Of course, detractors are quick to point out that not every school can provide a virtual alternative to in-person instruction. Their most potent point is that not every child has equal access to the internet. For example, as of 2013, 75.6% of American households had a computer in the home and 71.7% had Internet access. The two largest age demographics of those with internet access are generally the same age of those raising children in K-12—18- to 29-year-olds (80%) and 30- to 49-year-olds (78%).
(Next page: 6 steps to put e-learning days into practice at your school)
While relying on the internet to facilitate e-learning days is realistic for a strong majority of school districts, it could still mean abandoning one-in-five students nationwide. Perhaps that’s why Illinois, Indiana, Ohio, Pennsylvania, and West Virginia are the only states to provide e-learning options for their public schools to date.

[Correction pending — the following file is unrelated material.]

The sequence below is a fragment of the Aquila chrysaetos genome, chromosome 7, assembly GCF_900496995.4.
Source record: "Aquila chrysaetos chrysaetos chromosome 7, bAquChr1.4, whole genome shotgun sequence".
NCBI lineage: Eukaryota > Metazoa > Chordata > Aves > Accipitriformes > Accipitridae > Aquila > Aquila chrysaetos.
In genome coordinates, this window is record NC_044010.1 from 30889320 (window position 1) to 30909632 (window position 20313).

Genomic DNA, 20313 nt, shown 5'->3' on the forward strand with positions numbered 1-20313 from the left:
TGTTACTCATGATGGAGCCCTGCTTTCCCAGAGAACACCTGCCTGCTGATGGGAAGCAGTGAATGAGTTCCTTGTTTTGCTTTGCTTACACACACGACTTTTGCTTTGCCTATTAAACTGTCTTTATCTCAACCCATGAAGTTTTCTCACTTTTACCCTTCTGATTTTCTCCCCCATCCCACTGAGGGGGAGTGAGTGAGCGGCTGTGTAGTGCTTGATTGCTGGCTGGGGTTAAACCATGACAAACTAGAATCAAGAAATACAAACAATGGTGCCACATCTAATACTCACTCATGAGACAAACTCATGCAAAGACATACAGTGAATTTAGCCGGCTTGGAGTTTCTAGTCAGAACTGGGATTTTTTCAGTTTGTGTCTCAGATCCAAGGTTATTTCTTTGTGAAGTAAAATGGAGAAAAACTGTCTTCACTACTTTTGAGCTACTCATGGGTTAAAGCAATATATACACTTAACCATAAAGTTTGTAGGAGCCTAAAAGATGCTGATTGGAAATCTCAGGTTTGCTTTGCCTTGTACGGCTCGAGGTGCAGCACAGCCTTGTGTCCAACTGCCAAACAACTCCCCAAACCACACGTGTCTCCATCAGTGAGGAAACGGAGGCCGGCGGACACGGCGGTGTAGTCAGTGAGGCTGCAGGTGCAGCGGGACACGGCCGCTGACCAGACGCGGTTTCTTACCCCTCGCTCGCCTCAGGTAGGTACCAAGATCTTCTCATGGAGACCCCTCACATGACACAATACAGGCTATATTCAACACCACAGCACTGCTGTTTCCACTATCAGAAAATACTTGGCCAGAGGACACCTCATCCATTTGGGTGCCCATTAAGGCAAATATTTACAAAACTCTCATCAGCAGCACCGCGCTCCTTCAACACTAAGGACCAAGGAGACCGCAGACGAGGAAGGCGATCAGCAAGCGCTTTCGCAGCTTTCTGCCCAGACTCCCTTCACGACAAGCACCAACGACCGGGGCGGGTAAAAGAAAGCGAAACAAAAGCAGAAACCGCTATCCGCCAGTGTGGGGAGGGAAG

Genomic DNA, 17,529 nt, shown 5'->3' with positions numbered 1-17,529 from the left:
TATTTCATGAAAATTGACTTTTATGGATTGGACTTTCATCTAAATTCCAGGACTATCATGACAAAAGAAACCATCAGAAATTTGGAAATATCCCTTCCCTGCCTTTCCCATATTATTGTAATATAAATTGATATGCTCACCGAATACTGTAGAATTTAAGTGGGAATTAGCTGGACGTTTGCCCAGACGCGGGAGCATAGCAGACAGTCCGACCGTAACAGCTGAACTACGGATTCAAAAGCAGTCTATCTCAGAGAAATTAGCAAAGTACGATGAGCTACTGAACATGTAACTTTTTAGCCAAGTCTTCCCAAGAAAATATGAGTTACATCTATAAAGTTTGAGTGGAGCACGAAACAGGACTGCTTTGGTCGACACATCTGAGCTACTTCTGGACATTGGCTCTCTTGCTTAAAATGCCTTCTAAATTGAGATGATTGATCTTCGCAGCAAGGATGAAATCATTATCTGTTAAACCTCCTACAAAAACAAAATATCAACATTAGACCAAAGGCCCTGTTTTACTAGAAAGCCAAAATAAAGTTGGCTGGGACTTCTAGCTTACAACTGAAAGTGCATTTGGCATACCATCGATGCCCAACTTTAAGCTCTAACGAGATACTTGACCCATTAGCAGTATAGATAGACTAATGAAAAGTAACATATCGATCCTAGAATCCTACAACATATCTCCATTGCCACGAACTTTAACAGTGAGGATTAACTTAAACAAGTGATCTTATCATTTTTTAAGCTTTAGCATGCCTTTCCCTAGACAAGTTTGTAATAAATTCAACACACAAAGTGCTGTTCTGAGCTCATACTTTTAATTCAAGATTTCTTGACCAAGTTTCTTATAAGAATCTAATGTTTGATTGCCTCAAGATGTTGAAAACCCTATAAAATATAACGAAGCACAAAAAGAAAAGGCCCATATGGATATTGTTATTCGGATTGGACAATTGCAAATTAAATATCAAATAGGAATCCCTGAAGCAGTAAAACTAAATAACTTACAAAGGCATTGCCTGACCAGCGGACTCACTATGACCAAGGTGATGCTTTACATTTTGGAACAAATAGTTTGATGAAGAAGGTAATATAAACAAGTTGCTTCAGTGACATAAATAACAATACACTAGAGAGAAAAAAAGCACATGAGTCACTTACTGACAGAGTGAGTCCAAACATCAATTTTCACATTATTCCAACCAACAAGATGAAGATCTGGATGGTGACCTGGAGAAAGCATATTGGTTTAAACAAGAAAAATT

Indiana's Department of Education requires that all districts participating in e-learning days “can prove all students and teachers have the ability to access the Internet when they are away from the school building.” Indiana has several other standards for teachers and students, including requirements for IEPs, and acts as a great reference that can be consulted nationwide.
Are digital textbooks worth it?
It has been nearly three years since the FCC and Education Secretary Arne Duncan rolled out the Digital Textbook Playbook and challenged schools to go digital within five years. It’s safe to say schools are not there yet. While going digital looks certain, arrival in two years looks doubtful.